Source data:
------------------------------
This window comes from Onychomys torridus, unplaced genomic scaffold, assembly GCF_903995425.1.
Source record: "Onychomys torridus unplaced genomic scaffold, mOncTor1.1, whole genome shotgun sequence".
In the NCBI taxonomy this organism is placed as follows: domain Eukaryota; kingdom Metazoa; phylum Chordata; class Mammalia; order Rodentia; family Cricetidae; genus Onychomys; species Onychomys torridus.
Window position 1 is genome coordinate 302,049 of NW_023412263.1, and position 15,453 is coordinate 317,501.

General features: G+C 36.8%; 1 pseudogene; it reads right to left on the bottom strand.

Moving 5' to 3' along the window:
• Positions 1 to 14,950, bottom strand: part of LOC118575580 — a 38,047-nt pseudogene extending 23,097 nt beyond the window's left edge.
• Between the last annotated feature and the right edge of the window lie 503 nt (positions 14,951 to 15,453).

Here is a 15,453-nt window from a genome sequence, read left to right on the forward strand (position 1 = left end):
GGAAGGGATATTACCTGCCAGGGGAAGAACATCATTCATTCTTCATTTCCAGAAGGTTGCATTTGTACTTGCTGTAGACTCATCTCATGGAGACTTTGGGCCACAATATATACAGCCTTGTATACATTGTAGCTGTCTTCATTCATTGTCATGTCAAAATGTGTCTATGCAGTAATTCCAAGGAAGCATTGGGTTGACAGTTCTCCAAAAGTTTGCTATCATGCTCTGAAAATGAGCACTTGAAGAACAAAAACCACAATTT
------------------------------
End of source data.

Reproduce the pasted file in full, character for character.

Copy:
This window comes from Onychomys torridus, unplaced genomic scaffold, assembly GCF_903995425.1.
Source record: "Onychomys torridus unplaced genomic scaffold, mOncTor1.1, whole genome shotgun sequence".
In the NCBI taxonomy this organism is placed as follows: domain Eukaryota; kingdom Metazoa; phylum Chordata; class Mammalia; order Rodentia; family Cricetidae; genus Onychomys; species Onychomys torridus.
Window position 1 is genome coordinate 302,049 of NW_023412263.1, and position 15,453 is coordinate 317,501.

General features: G+C 36.8%; 1 pseudogene; it reads right to left on the bottom strand.

Moving 5' to 3' along the window:
• Positions 1 to 14,950, bottom strand: part of LOC118575580 — a 38,047-nt pseudogene extending 23,097 nt beyond the window's left edge.
• Between the last annotated feature and the right edge of the window lie 503 nt (positions 14,951 to 15,453).

Here is a 15,453-nt window from a genome sequence, read left to right on the forward strand (position 1 = left end):
GGAAGGGATATTACCTGCCAGGGGAAGAACATCATTCATTCTTCATTTCCAGAAGGTTGCATTTGTACTTGCTGTAGACTCATCTCATGGAGACTTTGGGCCACAATATATACAGCCTTGTATACATTGTAGCTGTCTTCATTCATTGTCATGTCAAAATGTGTCTATGCAGTAATTCCAAGGAAGCATTGGGTTGACAGTTCTCCAAAAGTTTGCTATCATGCTCTGAAAATGAGCACTTGAAGAACAAAAACCACAATTT